The European Magazine, and London Review, Volume 51

Front Cover
Philological Society of London, 1807
 

What people are saying - Write a review

We haven't found any reviews in the usual places.

Other editions - View all

Common terms and phrases

Popular passages

Page 36 - What hands are here? ha! they pluck out mine eyes! Will all great Neptune's ocean wash this blood Clean from my hand? No; this my hand will rather The multitudinous seas incarnadine, Making the green one red.
Page 371 - His path was rugged and sore, Through tangled juniper, beds of reeds, Through many a fen, where the serpent feeds, And man never trod before. And when on the earth he sunk to sleep, If slumber his eyelids knew, He lay where the deadly vine doth weep Its venomous tear, and nightly steep The flesh with blistering dew ! And near him the...
Page 233 - God's sake, to save its life. The man, finding it required all his exertion to preserve himself, threw the infant from him, but it was fortunately caught at a distance by another man, who, finding it difficult to ensure its safety or his own, got rid of it in a similar way. The child was again caught by a...
Page 449 - Seasonable Hints from an honest man," as an exposition of lord Bath's sentiments. In November 1762, he was, through the interest of lord Bath, made canon of Windsor. In December of that year, on the day on which the preliminaries of peace were to be taken into consideration in parliament, he wrote a paper called " The Sentiments of a Frenchman...
Page 251 - Elizabeth, who, knowing him to be subject to the gout, would always make him sit in her presence ; which, it is probable, the lord treasurer considered a great indulgence from so haughty a lady, inasmuch as he one day apologized for the badness of his legs. To which the queen replied, " My lord, we make use of you not for the badness of your legs» but for the goodness of your head.
Page 346 - The beginning, the middle, and the end of every thing that is valuable in taste, is comprised in the knowledge of what is truly nature ; for whatever notions are not conformable to those of nature, or universal opinion, must be considered as more or less capricious.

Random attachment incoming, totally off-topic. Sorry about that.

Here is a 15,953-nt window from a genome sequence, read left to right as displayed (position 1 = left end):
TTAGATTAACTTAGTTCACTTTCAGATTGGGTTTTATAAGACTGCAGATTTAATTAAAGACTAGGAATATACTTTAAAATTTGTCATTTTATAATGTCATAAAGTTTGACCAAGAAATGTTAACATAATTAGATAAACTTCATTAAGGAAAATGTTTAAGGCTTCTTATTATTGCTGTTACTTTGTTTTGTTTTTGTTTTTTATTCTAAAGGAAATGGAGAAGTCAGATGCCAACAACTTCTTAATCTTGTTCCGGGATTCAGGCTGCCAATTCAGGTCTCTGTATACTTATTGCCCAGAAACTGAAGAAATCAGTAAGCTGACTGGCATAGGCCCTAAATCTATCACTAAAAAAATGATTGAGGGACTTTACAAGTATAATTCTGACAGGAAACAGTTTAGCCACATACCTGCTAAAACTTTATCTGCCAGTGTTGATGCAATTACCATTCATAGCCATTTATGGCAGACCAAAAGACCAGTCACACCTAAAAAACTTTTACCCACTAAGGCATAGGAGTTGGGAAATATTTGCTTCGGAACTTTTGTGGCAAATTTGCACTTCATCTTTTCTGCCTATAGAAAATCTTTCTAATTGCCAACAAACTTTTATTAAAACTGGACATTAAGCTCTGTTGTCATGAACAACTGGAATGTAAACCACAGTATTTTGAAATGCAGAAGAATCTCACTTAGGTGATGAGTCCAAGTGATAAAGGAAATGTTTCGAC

Page 236 - The very head and front of my offending Hath this extent, no more. Rude am I in my speech, And little bless'd with the set phrase of peace ; For since these arms of mine had seven years...
Page 148 - He applied himself with great art and address in preparing the people for a general insurrection. The arms in the town were secreted, ready for the moment of action; the discontented assembled every night, and attended to his instructions; and he raised all the rabble of the country by the ample supplies of money with which he was furnished on the north side of the river. Colonel Liniers, a French officer in the Spanish service, and on his parole, successfully employed himself in collecting people...
Page 449 - He only resided occasionally, on his livings, and, at the desire of lord Bath, took a house in •a street contiguous to Bath House, where he passed the winter months.
Page 236 - The Court is of opinion, that the charges have been proved against the said Captain Sir Home Popham. That the withdrawing, without orders so to do, the whole of any naval force from the place where it is directed to be employed, and the employing it in distant operations against the enemy; more especially if the success of such operations should be likely to prevent its speedy return, may be attended with the most serious inconvenience to the public service, as the success of any plan...

Bibliographic information